Blade II is a really fun flick and gives us some great and gory action set pieces, as when Blade and The Bloodpack take on the Reapers in a vampire night club, again in the catacombs underneath the city and finally, the climactic three-way showdown between Blade, Nomak and some double crossing vampires in the vampire stronghold. A really fast paced, delightfully gory and very entertaining action/horror with Blade at his best. Also stars Norman “Daryl Dixon” Reedus as Blade’s new sidekick, Scud and Hong Kong legend, Donnie Yen…who also choreographed the fight action…as Bloodpack member, Snowman. A really good movie and the best of this fun and far too short-lived series.
3 and 1/2 fangs!
I always felt the third in the Blade series gets a bit of a bum rap. It is the lesser of the three and has it’s shares of problems, but I think, despite it’s flaws, it still has enough of what makes this comic book-based series fun and entertaining. Trinity finds the vampires, led by Danica Talos (Parker Posey), initiating their ‘end game’ which includes outing Blade (Wesley Snipes) and framing him in the public eye as a serial killer and locating and reviving Dracula (Dominic Purcell) himself, the very first and most powerful vampire, to kill Blade. Now not only must Blade battle the usual vampires, but Dracula…who goes by the name of Drake now…and the pursuing FBI agents who want to end his ‘killing spree’. Blade has killed enough human familiars (vampire slaves) to qualify for their most wanted list. Hope is not lost as a vampire hunting team know as the Nightstalkers come to Blade’s aid and with them, their own ‘end game’, a virus known as Daystar that has the potential to wipe out the vampires for good. Are Blade and The Nightstalkers enough to take down the legendary Dracula and his vampire legions?
One of the problems with Blade:Trinity is that series writer David Goyer took the director’s reigns this time and his inexperience as a director gives the film, an uneven tone, an uneven pace and the editing is a bit choppy…though the longer running director’s cut is ironically a bit smother and a much better movie, in my opinion. The film is also a bit too obvious a set-up for a Nightstalkers spin-off and Blade shares the spotlight or takes a back seat a bit too often for the liking of series fans. There are a lot of good things about this flick too. There is still plenty of action, cool SPFX and gore and their are some very colorful villains like Posey, who is having an over the top good time as Danica Talos, WWE wrestler Triple H’s obnoxious vampire henchman Jarko Grimwood and Dominic Purcell’s soft-spoken warrior take on Dracula. As for the good guys, Snipes is cooler than cool as always and is once again solid as the Daywalker. His final confrontation with Drake/Dracula is a lot of fun and comes off as a superhero version of a final duel from an old Samurai flick. Jessica Biel is red hot as Abigail, Whistler’s daughter and one of the Nightstalkers. She is simply a badass and sexy vampire killer and she and Snipes work very well together and she gives her character some nice depth. Ryan Reynolds is fun as vampire hunter Hannibal King. He gets the best lines, though I will admit his joke cracking gets to be a bit much at times and you can actually believe Blade’s impatience with him. We also get Natasha Lyonne as a blind scientist aiding the Nightstalkers and the creator of the ‘Daystar’ virus. James Remar as an FBI agent determined to get Blade and John Michael Higgins as a vampire familiar…and let’s not forget the feisty and ornery Kris Kristofferson as Whistler.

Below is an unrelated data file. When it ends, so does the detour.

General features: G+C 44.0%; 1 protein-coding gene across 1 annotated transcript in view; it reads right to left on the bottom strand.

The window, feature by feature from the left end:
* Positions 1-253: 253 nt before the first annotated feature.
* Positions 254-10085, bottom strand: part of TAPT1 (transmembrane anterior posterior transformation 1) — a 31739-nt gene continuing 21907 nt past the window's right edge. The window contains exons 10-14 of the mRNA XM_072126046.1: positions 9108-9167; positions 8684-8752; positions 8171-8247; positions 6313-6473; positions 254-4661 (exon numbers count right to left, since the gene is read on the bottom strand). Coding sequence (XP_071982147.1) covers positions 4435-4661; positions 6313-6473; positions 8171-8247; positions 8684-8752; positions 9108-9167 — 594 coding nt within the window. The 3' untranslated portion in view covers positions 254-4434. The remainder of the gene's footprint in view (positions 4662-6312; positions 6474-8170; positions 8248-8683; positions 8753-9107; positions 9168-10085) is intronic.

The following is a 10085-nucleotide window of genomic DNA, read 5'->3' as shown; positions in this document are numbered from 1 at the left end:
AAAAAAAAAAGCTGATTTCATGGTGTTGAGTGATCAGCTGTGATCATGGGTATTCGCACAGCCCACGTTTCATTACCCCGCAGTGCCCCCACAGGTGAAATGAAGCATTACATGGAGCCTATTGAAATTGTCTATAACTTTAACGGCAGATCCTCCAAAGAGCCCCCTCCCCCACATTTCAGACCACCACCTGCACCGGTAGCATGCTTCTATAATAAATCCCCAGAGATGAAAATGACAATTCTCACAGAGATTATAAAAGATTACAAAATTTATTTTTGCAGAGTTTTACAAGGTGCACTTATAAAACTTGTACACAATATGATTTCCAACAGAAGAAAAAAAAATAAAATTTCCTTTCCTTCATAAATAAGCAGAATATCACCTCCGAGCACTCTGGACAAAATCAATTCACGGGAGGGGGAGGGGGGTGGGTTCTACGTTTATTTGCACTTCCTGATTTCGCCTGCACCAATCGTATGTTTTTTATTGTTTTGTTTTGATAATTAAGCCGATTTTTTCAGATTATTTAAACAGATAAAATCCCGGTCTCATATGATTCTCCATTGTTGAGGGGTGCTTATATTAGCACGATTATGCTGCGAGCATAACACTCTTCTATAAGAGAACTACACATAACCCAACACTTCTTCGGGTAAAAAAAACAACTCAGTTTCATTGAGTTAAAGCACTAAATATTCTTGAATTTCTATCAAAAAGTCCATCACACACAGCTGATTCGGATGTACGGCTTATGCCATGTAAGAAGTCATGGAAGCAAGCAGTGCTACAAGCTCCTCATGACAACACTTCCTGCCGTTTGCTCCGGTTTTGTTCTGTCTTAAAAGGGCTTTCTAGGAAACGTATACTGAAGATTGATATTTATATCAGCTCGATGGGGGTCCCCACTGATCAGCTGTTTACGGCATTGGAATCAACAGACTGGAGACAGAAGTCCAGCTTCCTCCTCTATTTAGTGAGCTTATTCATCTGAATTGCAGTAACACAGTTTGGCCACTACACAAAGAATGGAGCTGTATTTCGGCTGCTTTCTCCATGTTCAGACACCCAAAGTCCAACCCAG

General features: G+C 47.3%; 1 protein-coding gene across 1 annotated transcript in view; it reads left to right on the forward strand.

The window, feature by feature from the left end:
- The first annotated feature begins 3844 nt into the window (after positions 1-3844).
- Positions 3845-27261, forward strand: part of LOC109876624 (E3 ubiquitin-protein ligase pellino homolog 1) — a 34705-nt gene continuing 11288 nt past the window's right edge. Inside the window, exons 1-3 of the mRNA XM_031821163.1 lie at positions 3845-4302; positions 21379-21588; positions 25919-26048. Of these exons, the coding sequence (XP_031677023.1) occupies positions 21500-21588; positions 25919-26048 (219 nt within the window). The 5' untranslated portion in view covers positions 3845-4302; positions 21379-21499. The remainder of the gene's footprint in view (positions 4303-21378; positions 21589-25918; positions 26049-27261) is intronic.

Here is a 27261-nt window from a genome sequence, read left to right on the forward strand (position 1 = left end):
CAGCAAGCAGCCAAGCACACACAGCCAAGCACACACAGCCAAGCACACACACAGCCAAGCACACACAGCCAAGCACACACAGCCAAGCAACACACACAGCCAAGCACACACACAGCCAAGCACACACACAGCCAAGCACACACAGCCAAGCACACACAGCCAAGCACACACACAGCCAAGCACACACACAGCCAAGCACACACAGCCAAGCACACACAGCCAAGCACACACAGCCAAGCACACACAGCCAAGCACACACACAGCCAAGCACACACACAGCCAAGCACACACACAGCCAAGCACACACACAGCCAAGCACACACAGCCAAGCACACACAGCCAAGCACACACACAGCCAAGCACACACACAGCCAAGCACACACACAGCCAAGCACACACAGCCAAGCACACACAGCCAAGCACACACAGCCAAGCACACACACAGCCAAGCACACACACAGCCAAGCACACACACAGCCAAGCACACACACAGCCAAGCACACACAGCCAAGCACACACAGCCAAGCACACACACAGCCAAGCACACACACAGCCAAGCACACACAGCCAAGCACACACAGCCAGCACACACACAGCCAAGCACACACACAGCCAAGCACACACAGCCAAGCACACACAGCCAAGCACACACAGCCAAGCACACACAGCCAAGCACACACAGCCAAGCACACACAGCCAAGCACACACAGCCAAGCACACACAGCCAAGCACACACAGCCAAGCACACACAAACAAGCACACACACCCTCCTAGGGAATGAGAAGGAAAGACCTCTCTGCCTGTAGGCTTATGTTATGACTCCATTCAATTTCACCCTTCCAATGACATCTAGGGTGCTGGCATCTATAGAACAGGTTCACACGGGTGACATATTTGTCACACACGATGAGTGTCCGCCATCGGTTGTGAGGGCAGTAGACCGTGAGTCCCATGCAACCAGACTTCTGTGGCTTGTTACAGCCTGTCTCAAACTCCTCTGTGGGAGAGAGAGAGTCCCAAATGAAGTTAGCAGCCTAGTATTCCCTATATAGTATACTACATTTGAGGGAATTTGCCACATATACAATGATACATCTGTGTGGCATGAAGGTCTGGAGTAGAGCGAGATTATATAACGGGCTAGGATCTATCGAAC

Overall, I do enjoy this flick despite it’s flaws and I think there is a lot of fun to be had and it is still cool to watch Snipes in action as Blade. Biel and Reynolds do make a good pair and do work well with Snipes even if Reynolds’ King is a bit too much of an obnoxious smart-ass for his own good. There is plenty of action and some interesting ideas here, as well as, an original take on Dracula which is refreshing. Lesser of the series, yes…but not quite deserving of it’s overly negative reputation. If you haven’t seen it, give it a chance, cut it some slack and enjoy what may be Blade’s last cinematic adventure with Snipes as the character.